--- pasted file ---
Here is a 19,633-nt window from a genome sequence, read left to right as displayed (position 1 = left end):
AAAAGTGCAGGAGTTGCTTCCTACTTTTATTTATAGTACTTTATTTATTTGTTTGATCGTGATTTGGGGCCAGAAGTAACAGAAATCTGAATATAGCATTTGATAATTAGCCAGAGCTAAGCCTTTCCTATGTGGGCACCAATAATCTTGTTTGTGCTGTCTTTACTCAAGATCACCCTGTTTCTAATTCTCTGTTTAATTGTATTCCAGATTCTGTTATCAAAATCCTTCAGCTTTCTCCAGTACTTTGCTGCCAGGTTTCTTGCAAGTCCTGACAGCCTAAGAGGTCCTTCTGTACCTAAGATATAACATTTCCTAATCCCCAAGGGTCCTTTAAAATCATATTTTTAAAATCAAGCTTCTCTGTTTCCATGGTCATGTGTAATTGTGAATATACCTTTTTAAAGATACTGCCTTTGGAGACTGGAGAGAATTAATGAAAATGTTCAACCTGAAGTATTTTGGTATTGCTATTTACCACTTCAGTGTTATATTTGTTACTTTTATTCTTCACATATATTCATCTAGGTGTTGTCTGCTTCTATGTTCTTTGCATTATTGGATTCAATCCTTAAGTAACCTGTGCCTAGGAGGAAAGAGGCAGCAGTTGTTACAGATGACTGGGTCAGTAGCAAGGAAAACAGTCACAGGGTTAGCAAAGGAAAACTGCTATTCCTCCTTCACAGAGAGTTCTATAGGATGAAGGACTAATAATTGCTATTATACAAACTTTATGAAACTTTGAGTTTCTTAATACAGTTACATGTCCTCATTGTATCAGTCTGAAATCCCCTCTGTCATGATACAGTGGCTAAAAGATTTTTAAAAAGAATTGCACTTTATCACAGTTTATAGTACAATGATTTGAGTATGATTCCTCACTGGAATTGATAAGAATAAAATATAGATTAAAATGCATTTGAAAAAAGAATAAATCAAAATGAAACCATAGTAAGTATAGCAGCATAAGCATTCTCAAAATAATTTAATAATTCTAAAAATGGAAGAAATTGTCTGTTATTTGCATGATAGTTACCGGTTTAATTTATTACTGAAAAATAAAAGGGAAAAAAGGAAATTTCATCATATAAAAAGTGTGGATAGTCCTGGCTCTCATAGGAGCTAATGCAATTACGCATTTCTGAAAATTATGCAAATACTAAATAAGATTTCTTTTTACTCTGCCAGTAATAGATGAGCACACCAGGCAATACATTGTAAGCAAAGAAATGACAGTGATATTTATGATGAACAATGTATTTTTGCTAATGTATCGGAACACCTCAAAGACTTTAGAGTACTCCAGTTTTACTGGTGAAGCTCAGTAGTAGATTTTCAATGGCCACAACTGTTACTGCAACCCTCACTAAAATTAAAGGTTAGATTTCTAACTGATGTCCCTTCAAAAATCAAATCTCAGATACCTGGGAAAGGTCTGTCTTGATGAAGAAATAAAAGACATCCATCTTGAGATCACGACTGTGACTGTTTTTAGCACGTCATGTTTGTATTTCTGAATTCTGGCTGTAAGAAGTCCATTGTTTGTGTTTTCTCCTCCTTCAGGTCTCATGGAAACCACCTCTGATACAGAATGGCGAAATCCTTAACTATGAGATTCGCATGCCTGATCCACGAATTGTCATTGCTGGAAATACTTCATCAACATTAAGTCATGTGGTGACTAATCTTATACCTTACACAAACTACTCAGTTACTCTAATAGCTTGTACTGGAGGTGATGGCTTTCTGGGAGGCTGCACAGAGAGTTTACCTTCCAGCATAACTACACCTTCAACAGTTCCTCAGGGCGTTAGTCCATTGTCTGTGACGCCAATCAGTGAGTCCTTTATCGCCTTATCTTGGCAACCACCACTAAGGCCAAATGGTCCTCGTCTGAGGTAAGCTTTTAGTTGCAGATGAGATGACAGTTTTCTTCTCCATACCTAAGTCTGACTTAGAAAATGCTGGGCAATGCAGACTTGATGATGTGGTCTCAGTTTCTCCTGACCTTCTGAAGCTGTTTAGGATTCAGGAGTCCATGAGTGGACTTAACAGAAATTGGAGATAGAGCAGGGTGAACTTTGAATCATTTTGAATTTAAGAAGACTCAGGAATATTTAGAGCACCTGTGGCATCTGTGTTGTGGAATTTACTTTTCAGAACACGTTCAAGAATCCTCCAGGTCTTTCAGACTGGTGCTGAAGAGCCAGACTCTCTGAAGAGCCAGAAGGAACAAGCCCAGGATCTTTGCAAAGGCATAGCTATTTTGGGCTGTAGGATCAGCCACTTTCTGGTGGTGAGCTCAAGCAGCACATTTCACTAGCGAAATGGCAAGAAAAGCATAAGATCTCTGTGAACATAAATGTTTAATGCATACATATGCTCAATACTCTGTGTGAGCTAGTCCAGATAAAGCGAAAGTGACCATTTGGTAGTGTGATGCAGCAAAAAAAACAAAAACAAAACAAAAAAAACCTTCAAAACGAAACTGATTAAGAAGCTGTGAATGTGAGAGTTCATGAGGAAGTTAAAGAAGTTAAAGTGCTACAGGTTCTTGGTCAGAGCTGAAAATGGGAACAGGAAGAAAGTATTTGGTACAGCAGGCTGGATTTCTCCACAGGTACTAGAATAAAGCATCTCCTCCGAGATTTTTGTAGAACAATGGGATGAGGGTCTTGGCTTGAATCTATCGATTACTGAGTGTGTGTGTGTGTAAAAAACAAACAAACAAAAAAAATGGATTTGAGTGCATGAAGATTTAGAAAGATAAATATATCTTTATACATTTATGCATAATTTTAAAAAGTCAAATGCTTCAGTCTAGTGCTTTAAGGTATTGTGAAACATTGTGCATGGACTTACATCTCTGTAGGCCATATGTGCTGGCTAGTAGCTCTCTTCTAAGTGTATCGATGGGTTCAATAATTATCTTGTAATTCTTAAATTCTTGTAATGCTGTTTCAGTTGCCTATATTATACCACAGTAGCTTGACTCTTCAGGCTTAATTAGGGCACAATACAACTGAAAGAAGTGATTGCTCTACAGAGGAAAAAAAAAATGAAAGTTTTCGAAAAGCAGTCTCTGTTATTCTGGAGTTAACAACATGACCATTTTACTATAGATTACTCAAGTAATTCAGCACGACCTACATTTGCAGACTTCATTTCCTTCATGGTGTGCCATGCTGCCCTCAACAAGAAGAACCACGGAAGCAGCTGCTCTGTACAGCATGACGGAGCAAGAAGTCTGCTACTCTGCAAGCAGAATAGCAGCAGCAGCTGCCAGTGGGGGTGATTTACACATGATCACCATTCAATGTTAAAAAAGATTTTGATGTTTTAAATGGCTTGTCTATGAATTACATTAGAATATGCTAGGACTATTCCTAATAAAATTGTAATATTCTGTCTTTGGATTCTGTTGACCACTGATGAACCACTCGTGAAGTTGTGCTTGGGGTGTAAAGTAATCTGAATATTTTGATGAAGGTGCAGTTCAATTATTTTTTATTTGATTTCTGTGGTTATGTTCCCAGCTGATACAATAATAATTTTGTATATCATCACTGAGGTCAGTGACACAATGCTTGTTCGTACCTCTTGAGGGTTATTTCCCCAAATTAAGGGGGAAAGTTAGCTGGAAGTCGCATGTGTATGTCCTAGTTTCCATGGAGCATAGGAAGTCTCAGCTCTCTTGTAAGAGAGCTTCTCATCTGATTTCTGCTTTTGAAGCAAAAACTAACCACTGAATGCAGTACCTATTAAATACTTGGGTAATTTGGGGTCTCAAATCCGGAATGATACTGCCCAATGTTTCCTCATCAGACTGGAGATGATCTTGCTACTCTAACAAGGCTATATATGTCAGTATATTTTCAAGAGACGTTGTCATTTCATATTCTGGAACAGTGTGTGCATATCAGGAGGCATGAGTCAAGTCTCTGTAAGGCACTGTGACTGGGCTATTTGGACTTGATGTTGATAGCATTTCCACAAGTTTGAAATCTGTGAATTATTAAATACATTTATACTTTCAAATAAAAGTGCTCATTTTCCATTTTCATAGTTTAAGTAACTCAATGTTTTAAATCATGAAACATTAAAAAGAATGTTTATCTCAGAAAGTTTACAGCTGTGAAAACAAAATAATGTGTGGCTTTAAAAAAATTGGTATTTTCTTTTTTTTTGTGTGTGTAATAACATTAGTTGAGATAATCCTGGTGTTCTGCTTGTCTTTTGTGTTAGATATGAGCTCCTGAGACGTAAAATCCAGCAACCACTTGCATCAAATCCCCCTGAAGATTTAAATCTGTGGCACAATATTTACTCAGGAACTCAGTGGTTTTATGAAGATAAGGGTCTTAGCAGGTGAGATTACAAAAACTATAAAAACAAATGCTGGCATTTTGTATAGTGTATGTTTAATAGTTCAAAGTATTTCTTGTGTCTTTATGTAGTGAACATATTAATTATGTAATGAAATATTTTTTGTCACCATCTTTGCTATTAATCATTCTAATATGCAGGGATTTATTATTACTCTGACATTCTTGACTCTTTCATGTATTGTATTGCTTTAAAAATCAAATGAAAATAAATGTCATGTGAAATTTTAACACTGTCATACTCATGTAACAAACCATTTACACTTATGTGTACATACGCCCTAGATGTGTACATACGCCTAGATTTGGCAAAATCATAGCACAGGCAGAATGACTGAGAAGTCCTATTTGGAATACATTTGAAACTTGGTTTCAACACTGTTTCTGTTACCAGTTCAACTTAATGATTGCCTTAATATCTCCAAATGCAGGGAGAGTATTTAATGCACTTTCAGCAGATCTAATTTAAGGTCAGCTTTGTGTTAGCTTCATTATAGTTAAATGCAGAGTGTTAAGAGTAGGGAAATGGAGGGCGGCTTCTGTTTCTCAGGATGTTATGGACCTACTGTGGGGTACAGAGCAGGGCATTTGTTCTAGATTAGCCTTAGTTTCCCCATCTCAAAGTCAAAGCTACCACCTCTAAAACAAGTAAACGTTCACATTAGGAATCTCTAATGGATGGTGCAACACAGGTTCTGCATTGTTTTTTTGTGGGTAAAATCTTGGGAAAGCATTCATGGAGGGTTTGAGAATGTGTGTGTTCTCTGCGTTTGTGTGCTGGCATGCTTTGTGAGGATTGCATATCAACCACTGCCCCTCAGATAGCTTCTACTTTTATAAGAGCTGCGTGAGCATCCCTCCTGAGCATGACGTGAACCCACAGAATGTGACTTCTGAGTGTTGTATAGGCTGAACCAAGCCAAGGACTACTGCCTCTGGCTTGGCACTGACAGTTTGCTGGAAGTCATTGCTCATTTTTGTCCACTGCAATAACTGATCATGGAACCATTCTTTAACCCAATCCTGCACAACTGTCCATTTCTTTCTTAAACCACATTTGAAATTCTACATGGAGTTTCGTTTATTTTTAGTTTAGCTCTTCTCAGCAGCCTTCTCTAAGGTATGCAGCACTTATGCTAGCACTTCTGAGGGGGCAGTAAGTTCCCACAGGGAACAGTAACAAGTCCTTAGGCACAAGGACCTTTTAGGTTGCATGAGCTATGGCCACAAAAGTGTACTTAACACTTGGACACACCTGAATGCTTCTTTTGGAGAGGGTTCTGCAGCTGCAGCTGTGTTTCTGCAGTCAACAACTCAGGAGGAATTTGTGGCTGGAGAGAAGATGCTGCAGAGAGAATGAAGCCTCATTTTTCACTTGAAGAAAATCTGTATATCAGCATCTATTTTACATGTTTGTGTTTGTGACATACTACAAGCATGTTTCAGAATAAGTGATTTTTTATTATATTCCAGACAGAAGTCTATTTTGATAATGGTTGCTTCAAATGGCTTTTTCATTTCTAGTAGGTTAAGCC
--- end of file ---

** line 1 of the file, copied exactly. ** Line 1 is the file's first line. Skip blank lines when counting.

Here is a 19,633-nt window from a genome sequence, read left to right as displayed (position 1 = left end):